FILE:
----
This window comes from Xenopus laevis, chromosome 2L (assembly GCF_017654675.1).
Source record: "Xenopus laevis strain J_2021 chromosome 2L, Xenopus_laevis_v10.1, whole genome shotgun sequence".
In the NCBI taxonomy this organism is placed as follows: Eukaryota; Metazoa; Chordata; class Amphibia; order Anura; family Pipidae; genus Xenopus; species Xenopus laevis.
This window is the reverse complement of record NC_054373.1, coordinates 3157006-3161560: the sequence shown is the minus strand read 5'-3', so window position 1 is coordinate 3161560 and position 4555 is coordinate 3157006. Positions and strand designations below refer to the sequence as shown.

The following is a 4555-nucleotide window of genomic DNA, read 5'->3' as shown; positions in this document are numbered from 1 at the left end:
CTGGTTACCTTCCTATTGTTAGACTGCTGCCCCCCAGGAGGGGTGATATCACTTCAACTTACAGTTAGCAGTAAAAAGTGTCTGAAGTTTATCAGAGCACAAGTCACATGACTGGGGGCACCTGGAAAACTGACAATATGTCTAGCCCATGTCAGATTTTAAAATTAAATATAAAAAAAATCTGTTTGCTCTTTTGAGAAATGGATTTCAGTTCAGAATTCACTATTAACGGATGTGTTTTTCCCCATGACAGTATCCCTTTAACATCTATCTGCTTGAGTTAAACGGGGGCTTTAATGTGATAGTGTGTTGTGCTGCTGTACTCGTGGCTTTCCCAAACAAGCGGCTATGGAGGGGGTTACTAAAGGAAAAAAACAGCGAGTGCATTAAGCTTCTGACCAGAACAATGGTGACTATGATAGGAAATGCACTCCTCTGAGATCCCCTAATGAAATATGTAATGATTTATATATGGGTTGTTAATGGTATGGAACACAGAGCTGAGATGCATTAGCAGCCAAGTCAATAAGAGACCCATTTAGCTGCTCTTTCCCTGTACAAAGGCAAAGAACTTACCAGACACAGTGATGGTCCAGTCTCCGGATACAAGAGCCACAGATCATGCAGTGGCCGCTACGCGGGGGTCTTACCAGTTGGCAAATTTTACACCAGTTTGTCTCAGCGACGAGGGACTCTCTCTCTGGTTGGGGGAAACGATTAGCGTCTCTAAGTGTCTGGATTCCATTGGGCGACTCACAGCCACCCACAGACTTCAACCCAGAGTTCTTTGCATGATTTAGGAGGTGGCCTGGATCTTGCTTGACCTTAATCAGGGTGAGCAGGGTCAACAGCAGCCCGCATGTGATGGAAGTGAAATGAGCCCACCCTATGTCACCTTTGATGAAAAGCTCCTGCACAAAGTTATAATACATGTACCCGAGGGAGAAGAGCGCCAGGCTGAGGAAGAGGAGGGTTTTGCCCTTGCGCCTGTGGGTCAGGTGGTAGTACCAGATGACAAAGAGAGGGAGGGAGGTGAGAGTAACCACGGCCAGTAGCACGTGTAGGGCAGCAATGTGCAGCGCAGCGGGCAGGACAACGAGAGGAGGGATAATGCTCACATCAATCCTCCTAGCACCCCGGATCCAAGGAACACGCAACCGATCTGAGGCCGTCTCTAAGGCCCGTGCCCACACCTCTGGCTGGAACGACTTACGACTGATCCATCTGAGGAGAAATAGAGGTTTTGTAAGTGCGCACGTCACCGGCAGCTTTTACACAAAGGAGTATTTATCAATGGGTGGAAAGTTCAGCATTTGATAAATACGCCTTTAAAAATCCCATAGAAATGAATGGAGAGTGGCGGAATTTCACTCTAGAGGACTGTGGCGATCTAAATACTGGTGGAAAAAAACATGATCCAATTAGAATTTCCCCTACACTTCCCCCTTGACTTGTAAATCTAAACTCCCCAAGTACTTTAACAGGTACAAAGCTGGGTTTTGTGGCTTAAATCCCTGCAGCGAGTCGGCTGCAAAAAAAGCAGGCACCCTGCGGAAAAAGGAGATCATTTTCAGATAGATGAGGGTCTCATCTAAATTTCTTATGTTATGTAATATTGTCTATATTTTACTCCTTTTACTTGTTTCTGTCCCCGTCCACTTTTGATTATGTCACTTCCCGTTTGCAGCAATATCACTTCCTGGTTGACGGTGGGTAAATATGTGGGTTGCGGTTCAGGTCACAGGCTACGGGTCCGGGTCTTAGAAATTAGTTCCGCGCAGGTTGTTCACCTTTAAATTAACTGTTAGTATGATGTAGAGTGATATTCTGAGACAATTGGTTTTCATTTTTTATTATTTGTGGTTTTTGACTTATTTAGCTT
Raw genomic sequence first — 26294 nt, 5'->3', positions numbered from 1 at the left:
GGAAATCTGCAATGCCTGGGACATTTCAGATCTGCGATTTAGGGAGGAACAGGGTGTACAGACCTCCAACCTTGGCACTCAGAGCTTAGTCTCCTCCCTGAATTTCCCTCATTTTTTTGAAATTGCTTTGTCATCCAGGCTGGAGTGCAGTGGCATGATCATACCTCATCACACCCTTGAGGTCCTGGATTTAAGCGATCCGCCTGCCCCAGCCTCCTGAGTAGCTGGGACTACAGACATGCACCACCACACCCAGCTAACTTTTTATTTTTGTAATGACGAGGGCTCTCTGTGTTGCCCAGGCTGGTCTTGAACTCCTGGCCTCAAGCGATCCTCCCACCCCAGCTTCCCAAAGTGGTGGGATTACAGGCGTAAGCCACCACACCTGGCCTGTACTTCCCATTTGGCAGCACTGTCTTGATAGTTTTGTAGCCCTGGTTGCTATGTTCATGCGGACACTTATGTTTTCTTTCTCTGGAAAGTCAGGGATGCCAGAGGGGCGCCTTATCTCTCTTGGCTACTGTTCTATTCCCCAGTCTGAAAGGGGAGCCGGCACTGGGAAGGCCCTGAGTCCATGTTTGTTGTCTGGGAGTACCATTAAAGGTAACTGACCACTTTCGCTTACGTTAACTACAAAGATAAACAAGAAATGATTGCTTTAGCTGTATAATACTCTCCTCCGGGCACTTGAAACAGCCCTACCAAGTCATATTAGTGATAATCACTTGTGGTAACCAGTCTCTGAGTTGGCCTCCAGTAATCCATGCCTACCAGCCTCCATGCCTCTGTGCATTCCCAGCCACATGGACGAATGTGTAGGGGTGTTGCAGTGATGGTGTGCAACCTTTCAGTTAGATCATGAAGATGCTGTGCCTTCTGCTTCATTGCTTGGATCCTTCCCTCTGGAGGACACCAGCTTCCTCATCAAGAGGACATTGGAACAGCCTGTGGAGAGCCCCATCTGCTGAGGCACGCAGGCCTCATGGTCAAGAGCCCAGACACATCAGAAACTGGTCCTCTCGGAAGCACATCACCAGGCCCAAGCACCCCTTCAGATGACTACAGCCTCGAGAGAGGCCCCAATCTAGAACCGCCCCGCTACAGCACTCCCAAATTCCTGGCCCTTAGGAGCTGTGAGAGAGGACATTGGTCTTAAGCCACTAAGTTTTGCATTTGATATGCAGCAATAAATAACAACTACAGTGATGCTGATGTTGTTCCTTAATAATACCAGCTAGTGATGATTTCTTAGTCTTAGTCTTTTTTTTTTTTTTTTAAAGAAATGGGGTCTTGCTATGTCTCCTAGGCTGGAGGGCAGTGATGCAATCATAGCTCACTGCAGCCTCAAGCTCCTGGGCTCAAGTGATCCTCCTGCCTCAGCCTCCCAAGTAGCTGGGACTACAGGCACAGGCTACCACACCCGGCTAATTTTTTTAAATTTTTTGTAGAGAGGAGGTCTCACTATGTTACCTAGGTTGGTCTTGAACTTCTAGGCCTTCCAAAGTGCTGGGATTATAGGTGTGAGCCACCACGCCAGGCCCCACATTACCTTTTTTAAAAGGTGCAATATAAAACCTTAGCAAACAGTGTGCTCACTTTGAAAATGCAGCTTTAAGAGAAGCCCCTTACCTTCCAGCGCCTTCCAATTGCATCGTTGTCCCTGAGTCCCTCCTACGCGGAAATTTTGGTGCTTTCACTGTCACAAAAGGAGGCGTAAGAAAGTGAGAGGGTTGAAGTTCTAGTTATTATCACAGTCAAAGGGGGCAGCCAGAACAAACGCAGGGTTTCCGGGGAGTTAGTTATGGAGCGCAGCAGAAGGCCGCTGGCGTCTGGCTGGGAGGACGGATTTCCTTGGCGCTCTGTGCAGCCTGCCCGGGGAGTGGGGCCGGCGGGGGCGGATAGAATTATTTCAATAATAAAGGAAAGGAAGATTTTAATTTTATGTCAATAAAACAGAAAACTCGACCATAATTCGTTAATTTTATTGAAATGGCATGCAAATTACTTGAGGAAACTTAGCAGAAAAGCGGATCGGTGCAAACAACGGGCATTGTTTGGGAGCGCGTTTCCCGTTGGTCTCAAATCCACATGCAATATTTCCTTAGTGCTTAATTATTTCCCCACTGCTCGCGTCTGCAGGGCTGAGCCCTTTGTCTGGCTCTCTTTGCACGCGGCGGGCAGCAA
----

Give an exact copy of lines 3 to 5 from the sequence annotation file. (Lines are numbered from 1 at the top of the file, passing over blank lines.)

In the NCBI taxonomy this organism is placed as follows: Eukaryota; Metazoa; Chordata; class Amphibia; order Anura; family Pipidae; genus Xenopus; species Xenopus laevis.
This window is the reverse complement of record NC_054373.1, coordinates 3157006-3161560: the sequence shown is the minus strand read 5'-3', so window position 1 is coordinate 3161560 and position 4555 is coordinate 3157006. Positions and strand designations below refer to the sequence as shown.

The following is a 4555-nucleotide window of genomic DNA, read 5'->3' as shown; positions in this document are numbered from 1 at the left end: